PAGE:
By Thom Geier
July 11, 2011 at 04:00 AM EDT
Carol Rosegg

It was probably only a matter of time before someone concocted a musical version of The Silence of the Lambs. The Off Off Broadway production Silence! The Musical, the brainchild of Jon and Al Kaplan with an often witty book by Hunter Bell (title of show), is pretty much exactly what you?d expect from an unauthorized musical parody of the classic 1991 thriller. Clarice Starling (Jenn Harris, a gifted mimic if not a particularly strong singer) speaks in an exaggerated facsimile of Jodie Foster’s accent and looks a little too longingly at her FBI buddy/roomie Ardelia (Deidre Goodwin). Hannibal Lecter (Brent Barrett, with a malevolent baritone and deadpan delivery) is afforded many opportunities to chew the scenery — as well as his costars. And the fattie-obsessed psycho Buffalo Bill (Stephen Bienskie) naturally sings a song called ”Put the F—ing Lotion in the Basket.”

There are some hilarious moments, though it should be noted that the most outrageous also tend to be NSFW. Consider the title of Hannibal’s opening number: ”If I Could Smell Your C—,” a nicely melodic ballad performed with a ballet-style pas de deux that painstakingly focuses on the female dancer’s crotch. There’s also a delightful low-budget Off Broadway spirit to the enterprise, as seen in Scott Pask’s simple sets and David Kaley’s costumes for the lamb chorus, which include what look like furry white towels around their forearms and black-plastic-cup hooves that clickety clack when they clap or perform faux tap routines.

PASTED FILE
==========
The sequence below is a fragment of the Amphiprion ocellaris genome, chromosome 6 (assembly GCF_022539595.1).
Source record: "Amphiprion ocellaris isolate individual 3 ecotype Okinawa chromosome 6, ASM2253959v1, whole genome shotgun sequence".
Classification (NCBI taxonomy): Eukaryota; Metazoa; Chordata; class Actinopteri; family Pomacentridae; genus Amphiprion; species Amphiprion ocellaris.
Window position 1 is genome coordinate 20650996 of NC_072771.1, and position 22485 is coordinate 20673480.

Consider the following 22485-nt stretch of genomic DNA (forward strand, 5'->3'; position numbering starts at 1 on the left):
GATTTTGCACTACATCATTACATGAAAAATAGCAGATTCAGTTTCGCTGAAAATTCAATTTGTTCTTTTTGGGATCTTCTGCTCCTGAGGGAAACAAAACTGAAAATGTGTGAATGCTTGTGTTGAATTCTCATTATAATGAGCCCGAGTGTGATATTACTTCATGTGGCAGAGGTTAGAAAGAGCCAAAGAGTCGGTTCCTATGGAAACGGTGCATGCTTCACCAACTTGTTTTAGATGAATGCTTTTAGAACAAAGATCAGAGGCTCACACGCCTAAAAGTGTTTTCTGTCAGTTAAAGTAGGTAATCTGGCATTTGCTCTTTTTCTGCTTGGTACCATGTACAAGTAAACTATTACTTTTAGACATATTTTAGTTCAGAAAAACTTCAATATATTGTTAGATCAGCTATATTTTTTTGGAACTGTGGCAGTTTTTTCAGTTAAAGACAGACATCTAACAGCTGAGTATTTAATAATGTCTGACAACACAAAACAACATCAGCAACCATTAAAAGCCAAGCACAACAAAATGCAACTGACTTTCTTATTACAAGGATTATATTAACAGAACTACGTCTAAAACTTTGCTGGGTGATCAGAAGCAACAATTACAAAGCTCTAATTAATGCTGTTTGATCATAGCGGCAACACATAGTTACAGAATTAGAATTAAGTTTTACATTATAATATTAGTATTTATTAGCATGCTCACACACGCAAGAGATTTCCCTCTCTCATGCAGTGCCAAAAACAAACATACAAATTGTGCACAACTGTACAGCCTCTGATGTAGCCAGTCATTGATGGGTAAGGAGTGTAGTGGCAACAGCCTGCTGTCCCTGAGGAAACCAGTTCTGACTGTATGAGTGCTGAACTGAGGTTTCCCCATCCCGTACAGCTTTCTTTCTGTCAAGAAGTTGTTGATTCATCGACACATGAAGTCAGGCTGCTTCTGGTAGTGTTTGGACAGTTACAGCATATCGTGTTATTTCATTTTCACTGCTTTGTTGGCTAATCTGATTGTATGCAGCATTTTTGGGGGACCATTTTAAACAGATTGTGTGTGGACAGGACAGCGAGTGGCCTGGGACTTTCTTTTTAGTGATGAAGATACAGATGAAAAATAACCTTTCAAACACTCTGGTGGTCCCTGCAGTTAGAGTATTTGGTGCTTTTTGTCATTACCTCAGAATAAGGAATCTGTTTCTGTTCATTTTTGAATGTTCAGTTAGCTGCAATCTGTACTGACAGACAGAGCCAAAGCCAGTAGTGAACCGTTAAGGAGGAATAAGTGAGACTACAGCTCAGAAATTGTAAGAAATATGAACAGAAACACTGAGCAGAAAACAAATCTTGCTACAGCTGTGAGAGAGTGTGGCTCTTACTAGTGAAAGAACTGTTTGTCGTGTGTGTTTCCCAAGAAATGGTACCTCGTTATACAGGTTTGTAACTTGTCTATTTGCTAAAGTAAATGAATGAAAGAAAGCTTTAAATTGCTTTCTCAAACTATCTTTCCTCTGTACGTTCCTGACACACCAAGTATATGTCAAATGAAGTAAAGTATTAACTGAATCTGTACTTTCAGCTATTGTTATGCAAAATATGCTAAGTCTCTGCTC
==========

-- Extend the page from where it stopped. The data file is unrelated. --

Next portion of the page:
As with many of the Zucker brothers’ movie parodies (Airplane!, et al), Silence! is a little longer than it needs to be and the percentage of jokes hitting their target would earn only passing marks on the Quantico firing range. Bell’s book hews pretty closely to the film, and his punchlines tend to be on the broad side, more funnyish than actually funny. (No sooner does Clarice tell her boss that she doesn’t scare easily than she jumps after the phone rings.) The subtler, self-referential jokes connect better. (”He won’t come after me,” Clarice says of Hannibal at one point. ”He’s waiting for the sequel.”) Fans of the movie, and of this sort of humor, will eat this up. Fava bean casserole and a nice Chianti are strictly optional. B

(Tickets: 866-811-4111 or

Opening date: July 9, 2011; lead performers: Jenn Harris, Brent Barrett; writers: Jon Kaplan, Al Kaplan, Hunter Bell; director: Christopher Gattelli; genre: musical, comedy